An essential step in growing human livers
Scientists have shown ‘proof of concept’ that a working human liver can be built in the lab from stem cells
Takanori Takebe team's work is the first step in growing replacement livers from stem cells for transplants. Photograph: Getty
I bring great news from the world of stem-cell research. Japanese scientists published a paper in the science journal Nature on July 3rd demonstrating “proof of concept” that a working human liver can be built in the laboratory from stem cells. The work was carried out by a team led by Takanori Takebe at Yokohama City University.
This work is the first step in growing replacement livers from stem cells for transplants. There is a serious scarcity of livers for transplant. In 2011 more than 16,000 people in the US were on a waiting list for a liver transplant, 5,805 transplants were carried out and 2,938 people either died that year waiting for a new liver or became too ill to remain on the list.
It will take about 10 years, all going well, to develop the initial work of Takebe’s team before livers grown from stem cells can be transplanted into humans.
I’m particularly pleased by Takebe’s work because this breakthrough was made using human-induced pluripotent stem cells (IPSC) and human adult stem cells derived from umbilical cords. No ethical problems necessarily attend the use of such stem cells – unlike with human embryonic stem cells – whose preparation entails killing human embryos.
The human body contains more than 200 differentiated (specialised) cell types organised into tissues and organs. A stem cell is an undifferentiated cell that can change into one, several or many types of specialised cells. The two most flexible stem-cell types are IPSC and embryonic stem cells derived from embryos. IPSCs are made by genetically reprogramming specialised adult cells, for example skin cells, transforming them into stem cells that resemble embryonic stem cells.
Work is ongoing on developing methods to reliably coax these stem cells into differentiated cells of choice. Adult stem cells are derived from umbilical cords or adult tissues. They are not as flexible as the other two types of stem cells but they are more easily and reliably manipulated.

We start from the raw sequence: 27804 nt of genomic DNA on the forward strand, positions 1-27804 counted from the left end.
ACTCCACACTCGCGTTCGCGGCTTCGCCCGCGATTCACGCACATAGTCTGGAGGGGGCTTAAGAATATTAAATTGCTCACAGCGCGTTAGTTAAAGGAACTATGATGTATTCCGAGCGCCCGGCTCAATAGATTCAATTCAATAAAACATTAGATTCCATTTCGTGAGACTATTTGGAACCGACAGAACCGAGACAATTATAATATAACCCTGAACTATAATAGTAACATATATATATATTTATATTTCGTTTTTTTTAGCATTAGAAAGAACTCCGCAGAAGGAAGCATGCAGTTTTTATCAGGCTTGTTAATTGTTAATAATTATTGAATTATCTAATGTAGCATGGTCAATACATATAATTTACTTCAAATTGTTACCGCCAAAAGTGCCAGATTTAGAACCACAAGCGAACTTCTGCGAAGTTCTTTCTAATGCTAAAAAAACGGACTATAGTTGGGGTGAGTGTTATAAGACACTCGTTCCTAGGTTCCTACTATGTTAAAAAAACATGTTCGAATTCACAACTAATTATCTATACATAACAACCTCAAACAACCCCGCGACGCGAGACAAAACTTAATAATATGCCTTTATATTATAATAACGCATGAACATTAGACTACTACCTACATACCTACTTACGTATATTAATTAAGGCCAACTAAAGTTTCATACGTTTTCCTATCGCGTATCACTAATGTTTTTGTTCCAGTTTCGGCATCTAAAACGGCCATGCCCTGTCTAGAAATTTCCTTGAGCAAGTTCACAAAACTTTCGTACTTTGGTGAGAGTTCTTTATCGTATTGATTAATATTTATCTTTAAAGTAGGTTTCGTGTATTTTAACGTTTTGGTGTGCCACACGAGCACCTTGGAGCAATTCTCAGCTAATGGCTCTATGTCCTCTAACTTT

Every bodily organ or tissue is made of a number of cell types. The predominant cell type carries out the function of the tissue/organ; connective tissue cells hold the tissue/organ together, giving it strength and coherence; cells of the vasculature provide a nourishing blood supply to the tissue/organ. Tissues/organs form during embryological development when stem-cell precursors of their differentiated cells mix together and differentiate into a 3D organ/tissue.
Takebe’s group mimicked this embryological development process in a laboratory dish by mixing three types of cells: human IPSC cells that had been coaxed to differentiate into a cell type that expresses liver genes; human blood-vessel precursor cells (endothelial cells); and connective- tissue precursor cells (mesenchymal stem cells). The latter two types of precursor cells were harvested from umbilical cords.
To the delight of the research team this cell cocktail organised itself into 3D tissue clusters called “liver buds” within 48 hours. These liver buds look very like the developing liver inside the embryo after five or six weeks’ gestation, and were threaded through with blood vessels (vascularised), a crucial characteristic of complex tissue structure.
The research group transplanted liver buds into mice, where they matured and performed several functions characteristic of human liver: they secreted two proteins characteristic of human liver and were able to detoxify two human drugs (a key liver function). In a fascinating experiment, the team showed that such liver buds transplanted into a mouse, whose own liver was experimentally disabled, kept it alive for a month.
The next step is to scale up laboratory production of liver buds so that tens of thousands can be routinely produced. Successful scaling up could take five to six years. It is likely that the first humans to be treated with liver buds will be newborn babies or children with liver damage who would otherwise die without treatment.
In the meantime, liver buds could be used to test drugs before they are sold to the public. They should produce more reliable results than the current method of testing drugs on animal models. Takebe’s group is also working on building other human organs in the lab such as pancreases and kidneys. Much work remains to develops this breakthrough to the point of routine use in human medicine, but an essential first step has been achieved.
William Reville is an emeritus professor of biochemistry and public awareness of science officer at UCC. understandingscience.ucc.ie